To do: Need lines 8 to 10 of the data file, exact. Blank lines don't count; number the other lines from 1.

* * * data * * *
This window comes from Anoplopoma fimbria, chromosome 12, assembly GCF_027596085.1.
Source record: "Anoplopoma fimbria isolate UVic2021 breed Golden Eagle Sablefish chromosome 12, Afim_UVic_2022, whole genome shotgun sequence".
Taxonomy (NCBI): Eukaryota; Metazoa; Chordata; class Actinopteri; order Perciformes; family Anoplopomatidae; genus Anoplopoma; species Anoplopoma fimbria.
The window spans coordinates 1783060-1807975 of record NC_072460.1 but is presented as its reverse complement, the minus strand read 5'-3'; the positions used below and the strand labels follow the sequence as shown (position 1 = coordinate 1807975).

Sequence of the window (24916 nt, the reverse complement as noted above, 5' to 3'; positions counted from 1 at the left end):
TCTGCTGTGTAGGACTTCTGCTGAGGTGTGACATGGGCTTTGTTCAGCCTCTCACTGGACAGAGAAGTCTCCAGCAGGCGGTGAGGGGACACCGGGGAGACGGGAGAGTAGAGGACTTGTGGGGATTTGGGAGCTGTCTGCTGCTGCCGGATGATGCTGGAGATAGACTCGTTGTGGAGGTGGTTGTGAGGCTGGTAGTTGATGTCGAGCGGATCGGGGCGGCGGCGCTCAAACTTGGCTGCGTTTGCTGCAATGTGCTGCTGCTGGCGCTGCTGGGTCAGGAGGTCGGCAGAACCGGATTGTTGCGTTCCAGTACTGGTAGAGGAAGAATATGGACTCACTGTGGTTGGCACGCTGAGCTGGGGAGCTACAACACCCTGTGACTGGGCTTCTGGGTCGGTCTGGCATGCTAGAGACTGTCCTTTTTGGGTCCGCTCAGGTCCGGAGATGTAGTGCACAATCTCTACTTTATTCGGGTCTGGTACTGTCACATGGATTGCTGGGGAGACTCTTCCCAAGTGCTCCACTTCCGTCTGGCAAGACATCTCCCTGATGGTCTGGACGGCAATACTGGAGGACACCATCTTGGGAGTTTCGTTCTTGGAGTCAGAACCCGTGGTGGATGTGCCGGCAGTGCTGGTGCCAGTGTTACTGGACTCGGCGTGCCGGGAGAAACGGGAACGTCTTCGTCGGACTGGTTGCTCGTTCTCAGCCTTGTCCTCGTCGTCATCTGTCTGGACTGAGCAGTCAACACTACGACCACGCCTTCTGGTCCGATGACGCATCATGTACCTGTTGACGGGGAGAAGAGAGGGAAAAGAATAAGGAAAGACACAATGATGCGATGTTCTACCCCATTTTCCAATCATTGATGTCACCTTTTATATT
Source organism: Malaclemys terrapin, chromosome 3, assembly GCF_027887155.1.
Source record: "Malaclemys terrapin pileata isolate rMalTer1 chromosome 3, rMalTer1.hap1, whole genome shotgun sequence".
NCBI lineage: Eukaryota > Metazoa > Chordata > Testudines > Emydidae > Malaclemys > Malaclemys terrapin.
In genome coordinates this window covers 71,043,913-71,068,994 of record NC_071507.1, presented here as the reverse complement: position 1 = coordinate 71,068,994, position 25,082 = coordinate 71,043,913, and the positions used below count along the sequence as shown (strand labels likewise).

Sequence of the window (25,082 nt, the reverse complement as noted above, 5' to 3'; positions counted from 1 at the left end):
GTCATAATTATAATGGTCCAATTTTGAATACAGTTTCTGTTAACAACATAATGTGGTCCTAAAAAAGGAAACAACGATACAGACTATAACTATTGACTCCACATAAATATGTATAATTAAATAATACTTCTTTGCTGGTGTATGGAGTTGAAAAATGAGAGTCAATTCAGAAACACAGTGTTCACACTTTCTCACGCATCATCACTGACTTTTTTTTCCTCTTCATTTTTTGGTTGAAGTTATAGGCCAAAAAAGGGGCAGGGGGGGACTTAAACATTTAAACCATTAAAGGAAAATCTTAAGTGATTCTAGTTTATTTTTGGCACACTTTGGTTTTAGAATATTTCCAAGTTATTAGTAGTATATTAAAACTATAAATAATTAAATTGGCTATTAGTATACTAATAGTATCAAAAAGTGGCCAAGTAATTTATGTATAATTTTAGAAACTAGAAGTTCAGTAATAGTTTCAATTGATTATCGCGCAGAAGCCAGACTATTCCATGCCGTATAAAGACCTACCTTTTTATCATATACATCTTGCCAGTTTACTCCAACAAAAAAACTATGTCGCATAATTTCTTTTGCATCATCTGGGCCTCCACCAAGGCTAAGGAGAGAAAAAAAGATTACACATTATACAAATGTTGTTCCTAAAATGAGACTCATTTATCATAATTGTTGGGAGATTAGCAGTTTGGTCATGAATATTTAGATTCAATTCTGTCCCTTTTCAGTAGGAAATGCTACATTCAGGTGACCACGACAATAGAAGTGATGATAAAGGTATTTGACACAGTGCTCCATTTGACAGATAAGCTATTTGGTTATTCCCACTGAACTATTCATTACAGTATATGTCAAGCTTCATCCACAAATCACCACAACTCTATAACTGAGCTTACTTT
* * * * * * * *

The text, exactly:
Source record: "Malaclemys terrapin pileata isolate rMalTer1 chromosome 3, rMalTer1.hap1, whole genome shotgun sequence".
NCBI lineage: Eukaryota > Metazoa > Chordata > Testudines > Emydidae > Malaclemys > Malaclemys terrapin.
In genome coordinates this window covers 71,043,913-71,068,994 of record NC_071507.1, presented here as the reverse complement: position 1 = coordinate 71,068,994, position 25,082 = coordinate 71,043,913, and the positions used below count along the sequence as shown (strand labels likewise).